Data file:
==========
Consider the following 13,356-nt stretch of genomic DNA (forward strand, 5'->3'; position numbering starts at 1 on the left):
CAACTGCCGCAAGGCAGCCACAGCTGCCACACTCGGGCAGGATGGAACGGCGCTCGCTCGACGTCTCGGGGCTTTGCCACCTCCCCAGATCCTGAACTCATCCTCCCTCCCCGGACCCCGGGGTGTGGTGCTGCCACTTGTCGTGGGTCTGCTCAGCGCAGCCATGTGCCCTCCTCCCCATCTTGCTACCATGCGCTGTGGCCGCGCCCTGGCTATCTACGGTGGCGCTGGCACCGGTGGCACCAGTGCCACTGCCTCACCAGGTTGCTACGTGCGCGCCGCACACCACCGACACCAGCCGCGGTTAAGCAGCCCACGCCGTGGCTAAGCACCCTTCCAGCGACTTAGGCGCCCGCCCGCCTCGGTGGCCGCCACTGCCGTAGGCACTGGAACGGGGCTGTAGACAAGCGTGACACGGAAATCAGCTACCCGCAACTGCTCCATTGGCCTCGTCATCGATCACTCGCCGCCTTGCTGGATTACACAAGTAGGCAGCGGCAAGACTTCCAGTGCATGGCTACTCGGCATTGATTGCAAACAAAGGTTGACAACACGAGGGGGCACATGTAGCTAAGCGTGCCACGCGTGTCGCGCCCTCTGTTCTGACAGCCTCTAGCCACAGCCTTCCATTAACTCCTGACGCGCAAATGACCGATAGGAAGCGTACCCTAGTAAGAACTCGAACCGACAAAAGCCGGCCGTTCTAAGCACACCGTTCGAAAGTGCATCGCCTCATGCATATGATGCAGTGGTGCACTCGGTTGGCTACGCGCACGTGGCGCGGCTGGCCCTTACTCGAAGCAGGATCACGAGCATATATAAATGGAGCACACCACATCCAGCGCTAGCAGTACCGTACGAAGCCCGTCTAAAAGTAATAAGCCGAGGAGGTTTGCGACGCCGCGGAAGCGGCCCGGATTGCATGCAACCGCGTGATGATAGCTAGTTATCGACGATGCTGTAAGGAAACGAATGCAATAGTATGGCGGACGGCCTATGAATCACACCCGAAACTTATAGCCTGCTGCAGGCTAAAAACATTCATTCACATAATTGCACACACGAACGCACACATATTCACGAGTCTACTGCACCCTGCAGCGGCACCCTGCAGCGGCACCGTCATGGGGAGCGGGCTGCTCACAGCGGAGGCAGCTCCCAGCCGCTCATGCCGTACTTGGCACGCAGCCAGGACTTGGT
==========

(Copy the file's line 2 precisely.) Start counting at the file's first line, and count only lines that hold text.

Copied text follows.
CAACTGCCGCAAGGCAGCCACAGCTGCCACACTCGGGCAGGATGGAACGGCGCTCGCTCGACGTCTCGGGGCTTTGCCACCTCCCCAGATCCTGAACTCATCCTCCCTCCCCGGACCCCGGGGTGTGGTGCTGCCACTTGTCGTGGGTCTGCTCAGCGCAGCCATGTGCCCTCCTCCCCATCTTGCTACCATGCGCTGTGGCCGCGCCCTGGCTATCTACGGTGGCGCTGGCACCGGTGGCACCAGTGCCACTGCCTCACCAGGTTGCTACGTGCGCGCCGCACACCACCGACACCAGCCGCGGTTAAGCAGCCCACGCCGTGGCTAAGCACCCTTCCAGCGACTTAGGCGCCCGCCCGCCTCGGTGGCCGCCACTGCCGTAGGCACTGGAACGGGGCTGTAGACAAGCGTGACACGGAAATCAGCTACCCGCAACTGCTCCATTGGCCTCGTCATCGATCACTCGCCGCCTTGCTGGATTACACAAGTAGGCAGCGGCAAGACTTCCAGTGCATGGCTACTCGGCATTGATTGCAAACAAAGGTTGACAACACGAGGGGGCACATGTAGCTAAGCGTGCCACGCGTGTCGCGCCCTCTGTTCTGACAGCCTCTAGCCACAGCCTTCCATTAACTCCTGACGCGCAAATGACCGATAGGAAGCGTACCCTAGTAAGAACTCGAACCGACAAAAGCCGGCCGTTCTAAGCACACCGTTCGAAAGTGCATCGCCTCATGCATATGATGCAGTGGTGCACTCGGTTGGCTACGCGCACGTGGCGCGGCTGGCCCTTACTCGAAGCAGGATCACGAGCATATATAAATGGAGCACACCACATCCAGCGCTAGCAGTACCGTACGAAGCCCGTCTAAAAGTAATAAGCCGAGGAGGTTTGCGACGCCGCGGAAGCGGCCCGGATTGCATGCAACCGCGTGATGATAGCTAGTTATCGACGATGCTGTAAGGAAACGAATGCAATAGTATGGCGGACGGCCTATGAATCACACCCGAAACTTATAGCCTGCTGCAGGCTAAAAACATTCATTCACATAATTGCACACACGAACGCACACATATTCACGAGTCTACTGCACCCTGCAGCGGCACCCTGCAGCGGCACCGTCATGGGGAGCGGGCTGCTCACAGCGGAGGCAGCTCCCAGCCGCTCATGCCGTACTTGGCACGCAGCCAGGACTTGGT